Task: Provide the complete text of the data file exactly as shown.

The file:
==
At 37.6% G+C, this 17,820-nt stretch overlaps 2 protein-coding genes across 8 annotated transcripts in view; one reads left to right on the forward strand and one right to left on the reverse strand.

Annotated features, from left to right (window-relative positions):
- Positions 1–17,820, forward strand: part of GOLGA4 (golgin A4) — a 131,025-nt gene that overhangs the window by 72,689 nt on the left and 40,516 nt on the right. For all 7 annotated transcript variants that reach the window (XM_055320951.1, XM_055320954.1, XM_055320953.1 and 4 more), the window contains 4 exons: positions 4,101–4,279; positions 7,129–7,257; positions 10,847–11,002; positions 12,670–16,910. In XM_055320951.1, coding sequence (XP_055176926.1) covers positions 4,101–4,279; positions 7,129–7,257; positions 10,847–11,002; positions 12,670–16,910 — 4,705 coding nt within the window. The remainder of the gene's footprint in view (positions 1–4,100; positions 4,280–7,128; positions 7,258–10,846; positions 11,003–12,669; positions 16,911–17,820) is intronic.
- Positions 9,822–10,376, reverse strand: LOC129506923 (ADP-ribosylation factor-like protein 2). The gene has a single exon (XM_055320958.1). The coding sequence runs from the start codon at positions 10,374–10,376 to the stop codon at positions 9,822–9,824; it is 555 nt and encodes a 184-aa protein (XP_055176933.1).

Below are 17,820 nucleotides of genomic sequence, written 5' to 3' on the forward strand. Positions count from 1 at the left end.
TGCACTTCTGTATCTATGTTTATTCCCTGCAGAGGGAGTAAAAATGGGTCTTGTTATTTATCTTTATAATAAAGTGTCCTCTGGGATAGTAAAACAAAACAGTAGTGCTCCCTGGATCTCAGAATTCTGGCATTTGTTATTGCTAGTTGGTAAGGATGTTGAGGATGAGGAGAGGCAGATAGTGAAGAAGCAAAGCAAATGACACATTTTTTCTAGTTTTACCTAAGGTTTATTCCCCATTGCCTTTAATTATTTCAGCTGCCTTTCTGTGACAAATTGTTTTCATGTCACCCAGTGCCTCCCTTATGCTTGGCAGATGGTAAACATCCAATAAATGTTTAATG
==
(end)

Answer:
At 37.6% G+C, this 17,820-nt stretch overlaps 2 protein-coding genes across 8 annotated transcripts in view; one reads left to right on the forward strand and one right to left on the reverse strand.

Annotated features, from left to right (window-relative positions):
- Positions 1–17,820, forward strand: part of GOLGA4 (golgin A4) — a 131,025-nt gene that overhangs the window by 72,689 nt on the left and 40,516 nt on the right. For all 7 annotated transcript variants that reach the window (XM_055320951.1, XM_055320954.1, XM_055320953.1 and 4 more), the window contains 4 exons: positions 4,101–4,279; positions 7,129–7,257; positions 10,847–11,002; positions 12,670–16,910. In XM_055320951.1, coding sequence (XP_055176926.1) covers positions 4,101–4,279; positions 7,129–7,257; positions 10,847–11,002; positions 12,670–16,910 — 4,705 coding nt within the window. The remainder of the gene's footprint in view (positions 1–4,100; positions 4,280–7,128; positions 7,258–10,846; positions 11,003–12,669; positions 16,911–17,820) is intronic.
- Positions 9,822–10,376, reverse strand: LOC129506923 (ADP-ribosylation factor-like protein 2). The gene has a single exon (XM_055320958.1). The coding sequence runs from the start codon at positions 10,374–10,376 to the stop codon at positions 9,822–9,824; it is 555 nt and encodes a 184-aa protein (XP_055176933.1).

Below are 17,820 nucleotides of genomic sequence, written 5' to 3' on the forward strand. Positions count from 1 at the left end.
TGCACTTCTGTATCTATGTTTATTCCCTGCAGAGGGAGTAAAAATGGGTCTTGTTATTTATCTTTATAATAAAGTGTCCTCTGGGATAGTAAAACAAAACAGTAGTGCTCCCTGGATCTCAGAATTCTGGCATTTGTTATTGCTAGTTGGTAAGGATGTTGAGGATGAGGAGAGGCAGATAGTGAAGAAGCAAAGCAAATGACACATTTTTTCTAGTTTTACCTAAGGTTTATTCCCCATTGCCTTTAATTATTTCAGCTGCCTTTCTGTGACAAATTGTTTTCATGTCACCCAGTGCCTCCCTTATGCTTGGCAGATGGTAAACATCCAATAAATGTTTAATG